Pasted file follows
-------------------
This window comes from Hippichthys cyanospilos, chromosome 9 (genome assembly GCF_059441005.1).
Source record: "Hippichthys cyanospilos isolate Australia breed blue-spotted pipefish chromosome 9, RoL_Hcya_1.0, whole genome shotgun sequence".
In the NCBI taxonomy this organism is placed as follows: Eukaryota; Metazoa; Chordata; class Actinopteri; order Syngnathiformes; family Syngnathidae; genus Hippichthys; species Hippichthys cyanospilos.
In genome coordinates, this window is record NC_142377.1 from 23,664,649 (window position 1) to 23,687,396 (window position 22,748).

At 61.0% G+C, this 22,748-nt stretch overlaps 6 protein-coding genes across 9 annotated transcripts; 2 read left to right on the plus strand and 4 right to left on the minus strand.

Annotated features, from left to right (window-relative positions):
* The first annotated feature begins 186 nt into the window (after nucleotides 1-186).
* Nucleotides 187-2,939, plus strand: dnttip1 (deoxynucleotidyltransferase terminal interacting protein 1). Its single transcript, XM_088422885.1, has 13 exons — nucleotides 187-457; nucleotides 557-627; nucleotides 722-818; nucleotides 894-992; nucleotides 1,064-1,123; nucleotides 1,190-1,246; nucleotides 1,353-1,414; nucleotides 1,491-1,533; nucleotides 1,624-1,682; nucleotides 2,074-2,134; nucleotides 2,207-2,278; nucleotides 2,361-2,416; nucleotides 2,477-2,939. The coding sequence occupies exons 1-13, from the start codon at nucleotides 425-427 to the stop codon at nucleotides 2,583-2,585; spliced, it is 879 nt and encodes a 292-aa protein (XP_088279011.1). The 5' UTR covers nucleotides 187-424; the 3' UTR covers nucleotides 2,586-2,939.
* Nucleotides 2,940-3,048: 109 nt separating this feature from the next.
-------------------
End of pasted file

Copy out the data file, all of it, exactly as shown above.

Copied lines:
This window comes from Hippichthys cyanospilos, chromosome 9 (genome assembly GCF_059441005.1).
Source record: "Hippichthys cyanospilos isolate Australia breed blue-spotted pipefish chromosome 9, RoL_Hcya_1.0, whole genome shotgun sequence".
In the NCBI taxonomy this organism is placed as follows: Eukaryota; Metazoa; Chordata; class Actinopteri; order Syngnathiformes; family Syngnathidae; genus Hippichthys; species Hippichthys cyanospilos.
In genome coordinates, this window is record NC_142377.1 from 23,664,649 (window position 1) to 23,687,396 (window position 22,748).

At 61.0% G+C, this 22,748-nt stretch overlaps 6 protein-coding genes across 9 annotated transcripts; 2 read left to right on the plus strand and 4 right to left on the minus strand.

Annotated features, from left to right (window-relative positions):
* The first annotated feature begins 186 nt into the window (after nucleotides 1-186).
* Nucleotides 187-2,939, plus strand: dnttip1 (deoxynucleotidyltransferase terminal interacting protein 1). Its single transcript, XM_088422885.1, has 13 exons — nucleotides 187-457; nucleotides 557-627; nucleotides 722-818; nucleotides 894-992; nucleotides 1,064-1,123; nucleotides 1,190-1,246; nucleotides 1,353-1,414; nucleotides 1,491-1,533; nucleotides 1,624-1,682; nucleotides 2,074-2,134; nucleotides 2,207-2,278; nucleotides 2,361-2,416; nucleotides 2,477-2,939. The coding sequence occupies exons 1-13, from the start codon at nucleotides 425-427 to the stop codon at nucleotides 2,583-2,585; spliced, it is 879 nt and encodes a 292-aa protein (XP_088279011.1). The 5' UTR covers nucleotides 187-424; the 3' UTR covers nucleotides 2,586-2,939.
* Nucleotides 2,940-3,048: 109 nt separating this feature from the next.